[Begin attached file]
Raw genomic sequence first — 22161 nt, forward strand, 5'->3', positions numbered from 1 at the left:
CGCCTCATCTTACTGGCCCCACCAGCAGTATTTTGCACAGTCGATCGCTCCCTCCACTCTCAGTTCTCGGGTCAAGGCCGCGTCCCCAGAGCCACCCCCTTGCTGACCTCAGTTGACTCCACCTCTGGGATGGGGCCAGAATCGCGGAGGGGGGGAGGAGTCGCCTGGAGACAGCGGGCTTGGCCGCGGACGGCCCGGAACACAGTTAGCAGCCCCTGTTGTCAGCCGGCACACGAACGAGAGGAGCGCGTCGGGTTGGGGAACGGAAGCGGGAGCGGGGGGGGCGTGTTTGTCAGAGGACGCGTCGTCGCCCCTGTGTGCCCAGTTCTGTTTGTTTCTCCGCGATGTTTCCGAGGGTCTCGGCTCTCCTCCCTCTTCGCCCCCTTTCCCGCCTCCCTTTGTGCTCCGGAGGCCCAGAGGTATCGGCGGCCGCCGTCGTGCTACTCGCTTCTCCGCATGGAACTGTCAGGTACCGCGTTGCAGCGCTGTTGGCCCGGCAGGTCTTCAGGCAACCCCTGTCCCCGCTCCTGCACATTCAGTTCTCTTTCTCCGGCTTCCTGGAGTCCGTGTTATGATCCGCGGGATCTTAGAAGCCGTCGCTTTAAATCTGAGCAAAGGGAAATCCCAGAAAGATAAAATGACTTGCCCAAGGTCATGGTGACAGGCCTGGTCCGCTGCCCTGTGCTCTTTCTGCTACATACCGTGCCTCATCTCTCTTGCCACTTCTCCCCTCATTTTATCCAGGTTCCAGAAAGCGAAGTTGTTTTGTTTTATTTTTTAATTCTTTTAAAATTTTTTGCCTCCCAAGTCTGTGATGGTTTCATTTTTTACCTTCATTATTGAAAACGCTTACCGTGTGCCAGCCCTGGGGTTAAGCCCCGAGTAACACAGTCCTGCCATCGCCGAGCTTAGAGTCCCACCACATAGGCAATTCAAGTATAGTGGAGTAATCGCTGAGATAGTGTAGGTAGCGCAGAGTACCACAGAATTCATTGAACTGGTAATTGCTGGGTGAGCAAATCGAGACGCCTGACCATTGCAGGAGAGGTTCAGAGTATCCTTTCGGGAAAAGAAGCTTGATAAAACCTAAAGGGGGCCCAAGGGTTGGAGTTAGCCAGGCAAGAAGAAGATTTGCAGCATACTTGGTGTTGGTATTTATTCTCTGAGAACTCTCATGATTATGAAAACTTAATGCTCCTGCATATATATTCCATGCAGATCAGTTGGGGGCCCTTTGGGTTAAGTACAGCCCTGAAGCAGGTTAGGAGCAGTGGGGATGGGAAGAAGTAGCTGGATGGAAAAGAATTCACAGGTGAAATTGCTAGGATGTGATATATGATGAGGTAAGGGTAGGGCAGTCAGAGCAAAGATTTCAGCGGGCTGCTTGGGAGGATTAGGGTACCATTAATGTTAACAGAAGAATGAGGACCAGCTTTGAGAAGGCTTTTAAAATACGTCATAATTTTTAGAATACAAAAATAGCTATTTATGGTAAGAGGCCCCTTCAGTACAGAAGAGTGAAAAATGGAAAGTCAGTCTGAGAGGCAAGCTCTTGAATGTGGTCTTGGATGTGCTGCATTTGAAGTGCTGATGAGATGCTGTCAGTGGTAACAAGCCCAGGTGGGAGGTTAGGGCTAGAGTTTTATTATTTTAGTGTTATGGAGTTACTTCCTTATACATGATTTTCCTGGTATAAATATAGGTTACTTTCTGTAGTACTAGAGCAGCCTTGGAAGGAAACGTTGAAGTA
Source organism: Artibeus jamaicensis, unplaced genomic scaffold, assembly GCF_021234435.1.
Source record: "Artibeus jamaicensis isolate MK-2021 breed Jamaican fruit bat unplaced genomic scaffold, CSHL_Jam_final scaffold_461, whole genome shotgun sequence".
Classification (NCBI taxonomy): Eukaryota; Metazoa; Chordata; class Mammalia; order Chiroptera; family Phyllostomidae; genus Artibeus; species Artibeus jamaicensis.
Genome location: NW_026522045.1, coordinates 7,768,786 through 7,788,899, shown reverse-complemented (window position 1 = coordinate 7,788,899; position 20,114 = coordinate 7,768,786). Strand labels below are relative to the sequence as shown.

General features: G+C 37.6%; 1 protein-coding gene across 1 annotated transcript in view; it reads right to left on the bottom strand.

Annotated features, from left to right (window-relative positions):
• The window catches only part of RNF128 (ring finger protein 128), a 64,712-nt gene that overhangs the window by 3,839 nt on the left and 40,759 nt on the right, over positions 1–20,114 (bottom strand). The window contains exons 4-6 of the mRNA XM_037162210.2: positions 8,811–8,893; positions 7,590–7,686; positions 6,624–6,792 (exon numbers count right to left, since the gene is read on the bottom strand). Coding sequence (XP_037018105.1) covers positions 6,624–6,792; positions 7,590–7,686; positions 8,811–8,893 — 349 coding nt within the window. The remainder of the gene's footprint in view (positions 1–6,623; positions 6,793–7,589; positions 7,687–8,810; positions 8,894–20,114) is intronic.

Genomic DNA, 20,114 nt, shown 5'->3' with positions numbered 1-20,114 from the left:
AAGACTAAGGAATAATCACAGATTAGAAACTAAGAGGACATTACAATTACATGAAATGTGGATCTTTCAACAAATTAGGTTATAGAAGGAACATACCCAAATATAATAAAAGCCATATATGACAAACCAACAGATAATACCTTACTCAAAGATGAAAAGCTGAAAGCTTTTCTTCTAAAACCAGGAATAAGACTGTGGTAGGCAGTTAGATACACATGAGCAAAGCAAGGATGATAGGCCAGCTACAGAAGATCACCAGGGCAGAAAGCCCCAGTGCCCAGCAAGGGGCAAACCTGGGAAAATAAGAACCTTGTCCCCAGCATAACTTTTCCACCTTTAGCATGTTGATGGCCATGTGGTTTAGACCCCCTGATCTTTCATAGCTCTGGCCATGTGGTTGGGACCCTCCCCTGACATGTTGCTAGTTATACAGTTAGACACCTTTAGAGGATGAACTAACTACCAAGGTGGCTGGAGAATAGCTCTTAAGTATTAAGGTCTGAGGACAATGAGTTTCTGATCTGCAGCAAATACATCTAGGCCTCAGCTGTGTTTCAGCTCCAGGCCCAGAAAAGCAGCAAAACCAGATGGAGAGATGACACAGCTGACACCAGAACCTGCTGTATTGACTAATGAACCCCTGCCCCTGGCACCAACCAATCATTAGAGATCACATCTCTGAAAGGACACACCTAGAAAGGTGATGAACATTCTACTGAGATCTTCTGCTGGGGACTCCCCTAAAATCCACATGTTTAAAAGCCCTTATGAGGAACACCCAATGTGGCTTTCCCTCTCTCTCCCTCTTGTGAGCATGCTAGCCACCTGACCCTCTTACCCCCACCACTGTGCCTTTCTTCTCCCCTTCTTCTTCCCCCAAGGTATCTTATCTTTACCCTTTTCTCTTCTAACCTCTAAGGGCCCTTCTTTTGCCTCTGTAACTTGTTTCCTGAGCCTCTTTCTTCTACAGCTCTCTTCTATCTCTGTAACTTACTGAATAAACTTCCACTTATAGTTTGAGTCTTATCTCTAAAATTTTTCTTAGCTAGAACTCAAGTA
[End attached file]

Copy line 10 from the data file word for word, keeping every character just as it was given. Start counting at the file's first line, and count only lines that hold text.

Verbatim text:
Genomic DNA, 20,114 nt, shown 5'->3' with positions numbered 1-20,114 from the left: